Fukashi Horie, president of Shobi Gakuen University, said the dearth of potential leaders is partially attributable to the decline in the power of the party’s factions.
When key faction leaders end their bids to become party president, they named successors to lead their groups. This process, for better or worse, served to groom future party leaders.
“The LDP’s traditional faction-oriented politics has gone nowhere in recent years, especially since Koizumi launched his reform drive,” Horie said. “The party’s major factions have lost their power along with their capacity to breed new leaders.”
Anticipating a post-Koizumi power vacuum, both the media and lawmakers are intently watching the highly popular Gov. Ishihara, who backed out of national politics seven years ago.
The 69-year-old award-winning writer, a Diet member for 25 years until he suddenly quit in 1995, is now the public’s most desired figure for prime minister, recent media polls show. A June survey by Kyodo News found that 27.5 percent of those polled deemed Ishihara the most appropriate person to lead the nation, followed by Koizumi at 19.5 percent and Tanaka at 8.3 percent.
Ishihara, whose four-year term as governor ends in April, has neither clearly denied nor confirmed that he may attempt to win the prime ministership by running in the next general election and possibly launching his own party.
“Nobody planning to launch a surprise attack would tip his hand” is his usual response to reporters when asked about his plans. Consequently, the speculation continues.
Etsuji Onuki, a former aide to Ishihara, predicted the governor will cautiously weigh his options, adding that his only goal — if he is to return to the Diet — would be to become prime minister.
Losing is not an option
“Ishihara’s philosophy is always to get to the top, and never to engage in a battle that he can possibly lose. He is unlikely to run (in the next general election) unless it becomes 99 percent certain that he will become prime minister,” Onuki said.
Nobuteru Ishihara, the governor’s eldest son and Koizumi’s minister for administrative reform, likened the continuing jitters in Nagata-cho over his father’s next move to “a ghost of the summer.”
“Such speculation surfaces whenever political turmoil is rumored. You hear it coming . . . it’s like a ghost tale,” he told a radio program earlier this year.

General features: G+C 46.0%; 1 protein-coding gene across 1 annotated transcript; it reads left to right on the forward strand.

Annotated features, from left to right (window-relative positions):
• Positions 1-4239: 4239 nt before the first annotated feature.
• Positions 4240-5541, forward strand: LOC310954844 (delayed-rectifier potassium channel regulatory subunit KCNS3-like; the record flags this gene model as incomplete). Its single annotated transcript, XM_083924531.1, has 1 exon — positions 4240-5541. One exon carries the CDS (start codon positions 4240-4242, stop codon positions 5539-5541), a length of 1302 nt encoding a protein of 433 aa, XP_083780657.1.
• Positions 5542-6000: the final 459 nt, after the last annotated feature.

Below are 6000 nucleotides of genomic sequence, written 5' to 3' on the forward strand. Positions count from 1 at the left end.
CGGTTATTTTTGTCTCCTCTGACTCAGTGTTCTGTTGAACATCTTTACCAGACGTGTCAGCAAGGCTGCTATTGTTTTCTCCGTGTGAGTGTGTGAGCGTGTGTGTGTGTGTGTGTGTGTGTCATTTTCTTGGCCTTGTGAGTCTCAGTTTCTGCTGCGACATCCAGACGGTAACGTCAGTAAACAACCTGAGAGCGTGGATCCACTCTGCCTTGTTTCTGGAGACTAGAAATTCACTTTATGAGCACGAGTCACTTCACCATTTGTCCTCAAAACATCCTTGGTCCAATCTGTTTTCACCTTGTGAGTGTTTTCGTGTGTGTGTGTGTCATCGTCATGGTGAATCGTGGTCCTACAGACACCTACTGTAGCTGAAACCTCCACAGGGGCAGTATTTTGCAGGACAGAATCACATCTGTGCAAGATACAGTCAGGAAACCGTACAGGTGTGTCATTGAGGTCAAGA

Yet, senior LDP members are nervous.
“It seems increasingly likely that Ishihara will launch a movement to prepare for the next general election,” a senior LDP member said on condition of anonymity.
“The atmosphere now looks similar to when he ran for Tokyo governor at the last minute, after flatly denying any intention to do so.”
Some pundits speculate that should Ishihara launch a new party before the next general election, as many as 100 Diet members may join him to ride the wave of his popularity — a strength that could give him power to negotiate an ascent to the prime ministership in an alliance with other parties.
Others, like Minoru Morita, are skeptical: “After making a great fuss about a new party, Ishihara would rather wait for the LDP to invite him to become president of the party.”
But Morita doubts this will happen. Many LDP members remember Ishihara as a maverick among their ranks and regard him as unpleasant. “So actually, many of them don’t want an Ishihara-controlled LDP,” he said.
Former Ishihara aide Onuki predicted the governor’s chances of actually becoming prime minister are slim.
Ishihara must decide by March whether to seek a second term as governor.
“If Koizumi can hang on until March and avoid being in a situation where he would be forced into calling a general election, Ishihara will run in the gubernatorial race in April, and his second term is a sure bet,” Onuki said.
“And once Ishihara’s second term begins, it will be virtually impossible for him to leave the governor’s job halfway through, because he would be publicly criticized for throwing away his job once again,” he said.
Ishihara would be 74 by the time a second term as governor would end.